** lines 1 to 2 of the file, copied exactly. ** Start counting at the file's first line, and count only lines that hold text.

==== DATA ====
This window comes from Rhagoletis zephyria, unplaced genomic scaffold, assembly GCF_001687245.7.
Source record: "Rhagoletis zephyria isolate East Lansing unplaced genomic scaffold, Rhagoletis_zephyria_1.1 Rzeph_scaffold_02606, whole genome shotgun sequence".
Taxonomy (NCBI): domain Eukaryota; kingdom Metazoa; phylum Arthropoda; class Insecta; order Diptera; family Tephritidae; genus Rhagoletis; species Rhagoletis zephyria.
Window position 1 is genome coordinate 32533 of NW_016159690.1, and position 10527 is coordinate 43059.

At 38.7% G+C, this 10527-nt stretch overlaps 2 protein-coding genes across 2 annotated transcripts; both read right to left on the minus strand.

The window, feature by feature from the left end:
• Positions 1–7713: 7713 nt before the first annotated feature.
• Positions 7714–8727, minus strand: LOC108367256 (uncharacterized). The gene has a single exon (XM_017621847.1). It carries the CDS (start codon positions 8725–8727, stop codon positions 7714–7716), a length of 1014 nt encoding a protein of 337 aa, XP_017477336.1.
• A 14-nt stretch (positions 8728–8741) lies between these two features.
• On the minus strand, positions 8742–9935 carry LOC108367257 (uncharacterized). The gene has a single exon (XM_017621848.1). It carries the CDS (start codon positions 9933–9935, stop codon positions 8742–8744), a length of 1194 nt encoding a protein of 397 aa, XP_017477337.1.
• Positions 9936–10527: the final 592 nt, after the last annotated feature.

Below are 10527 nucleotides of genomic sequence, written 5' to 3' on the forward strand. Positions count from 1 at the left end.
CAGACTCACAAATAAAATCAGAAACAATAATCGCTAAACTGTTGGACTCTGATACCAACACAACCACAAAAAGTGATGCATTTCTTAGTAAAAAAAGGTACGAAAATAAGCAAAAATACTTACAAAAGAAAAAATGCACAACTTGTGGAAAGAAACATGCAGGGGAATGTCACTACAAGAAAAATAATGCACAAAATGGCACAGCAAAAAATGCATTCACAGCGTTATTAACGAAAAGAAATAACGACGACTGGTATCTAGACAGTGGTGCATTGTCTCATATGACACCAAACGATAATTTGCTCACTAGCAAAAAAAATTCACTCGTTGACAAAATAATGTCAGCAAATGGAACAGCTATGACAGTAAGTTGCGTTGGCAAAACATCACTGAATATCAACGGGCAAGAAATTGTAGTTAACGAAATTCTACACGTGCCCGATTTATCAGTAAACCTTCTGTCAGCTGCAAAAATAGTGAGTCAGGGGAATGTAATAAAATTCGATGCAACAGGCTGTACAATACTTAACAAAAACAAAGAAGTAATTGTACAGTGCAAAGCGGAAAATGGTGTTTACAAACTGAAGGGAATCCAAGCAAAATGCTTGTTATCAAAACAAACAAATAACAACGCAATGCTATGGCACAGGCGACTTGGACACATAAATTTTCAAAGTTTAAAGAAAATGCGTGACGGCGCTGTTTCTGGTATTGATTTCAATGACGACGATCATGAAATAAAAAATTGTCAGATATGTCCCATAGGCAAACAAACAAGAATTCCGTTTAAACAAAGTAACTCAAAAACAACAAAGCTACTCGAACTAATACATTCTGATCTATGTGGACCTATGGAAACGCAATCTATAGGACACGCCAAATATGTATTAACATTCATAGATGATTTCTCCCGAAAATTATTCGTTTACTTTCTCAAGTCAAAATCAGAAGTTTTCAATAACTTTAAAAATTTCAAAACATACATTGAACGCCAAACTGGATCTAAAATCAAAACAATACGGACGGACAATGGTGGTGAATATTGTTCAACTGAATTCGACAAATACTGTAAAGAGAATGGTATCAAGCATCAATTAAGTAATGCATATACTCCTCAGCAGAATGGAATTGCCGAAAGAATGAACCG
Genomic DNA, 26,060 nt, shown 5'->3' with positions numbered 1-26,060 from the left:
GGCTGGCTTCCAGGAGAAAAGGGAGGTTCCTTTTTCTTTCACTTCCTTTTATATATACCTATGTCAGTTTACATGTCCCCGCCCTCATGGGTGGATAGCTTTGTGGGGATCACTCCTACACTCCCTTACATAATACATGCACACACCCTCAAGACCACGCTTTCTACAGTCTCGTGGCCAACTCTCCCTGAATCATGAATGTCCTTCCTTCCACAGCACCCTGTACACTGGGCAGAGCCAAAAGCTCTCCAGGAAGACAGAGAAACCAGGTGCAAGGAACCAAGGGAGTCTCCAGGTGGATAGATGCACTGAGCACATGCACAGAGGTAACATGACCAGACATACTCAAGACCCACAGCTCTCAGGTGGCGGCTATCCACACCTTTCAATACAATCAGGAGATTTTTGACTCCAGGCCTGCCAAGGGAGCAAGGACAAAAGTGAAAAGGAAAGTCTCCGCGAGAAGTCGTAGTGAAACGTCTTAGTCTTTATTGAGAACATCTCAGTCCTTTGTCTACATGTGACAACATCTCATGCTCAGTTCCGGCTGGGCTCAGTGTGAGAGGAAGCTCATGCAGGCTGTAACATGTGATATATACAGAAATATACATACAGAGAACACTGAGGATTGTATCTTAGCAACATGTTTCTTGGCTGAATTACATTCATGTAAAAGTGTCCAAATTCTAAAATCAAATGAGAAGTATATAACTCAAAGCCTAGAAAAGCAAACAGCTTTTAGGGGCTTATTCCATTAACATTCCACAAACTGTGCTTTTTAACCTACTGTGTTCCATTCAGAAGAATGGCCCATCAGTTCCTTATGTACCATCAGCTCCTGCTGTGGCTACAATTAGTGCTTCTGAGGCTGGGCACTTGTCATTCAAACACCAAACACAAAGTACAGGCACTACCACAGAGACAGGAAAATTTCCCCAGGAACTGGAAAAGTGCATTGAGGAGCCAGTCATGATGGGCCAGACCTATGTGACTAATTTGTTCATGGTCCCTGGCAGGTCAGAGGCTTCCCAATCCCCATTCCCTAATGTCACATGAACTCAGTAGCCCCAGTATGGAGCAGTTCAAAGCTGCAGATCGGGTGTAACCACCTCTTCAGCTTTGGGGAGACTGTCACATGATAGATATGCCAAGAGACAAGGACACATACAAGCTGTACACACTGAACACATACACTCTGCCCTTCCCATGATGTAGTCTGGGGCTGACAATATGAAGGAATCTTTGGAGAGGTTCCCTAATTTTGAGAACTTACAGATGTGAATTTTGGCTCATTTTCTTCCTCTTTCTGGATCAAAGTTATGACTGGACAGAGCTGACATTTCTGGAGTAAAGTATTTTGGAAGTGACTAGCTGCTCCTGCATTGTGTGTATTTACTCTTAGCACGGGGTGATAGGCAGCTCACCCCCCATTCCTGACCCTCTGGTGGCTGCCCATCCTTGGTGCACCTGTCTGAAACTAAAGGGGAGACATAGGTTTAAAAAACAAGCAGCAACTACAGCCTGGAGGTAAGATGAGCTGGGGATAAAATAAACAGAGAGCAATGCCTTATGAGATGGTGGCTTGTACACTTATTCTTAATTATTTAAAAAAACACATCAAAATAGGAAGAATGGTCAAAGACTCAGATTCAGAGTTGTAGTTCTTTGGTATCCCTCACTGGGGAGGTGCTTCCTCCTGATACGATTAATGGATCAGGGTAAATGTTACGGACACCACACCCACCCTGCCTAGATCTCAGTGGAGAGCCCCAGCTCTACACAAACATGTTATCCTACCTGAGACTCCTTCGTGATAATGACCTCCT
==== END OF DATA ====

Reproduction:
This window comes from Rhagoletis zephyria, unplaced genomic scaffold, assembly GCF_001687245.7.
Source record: "Rhagoletis zephyria isolate East Lansing unplaced genomic scaffold, Rhagoletis_zephyria_1.1 Rzeph_scaffold_02606, whole genome shotgun sequence".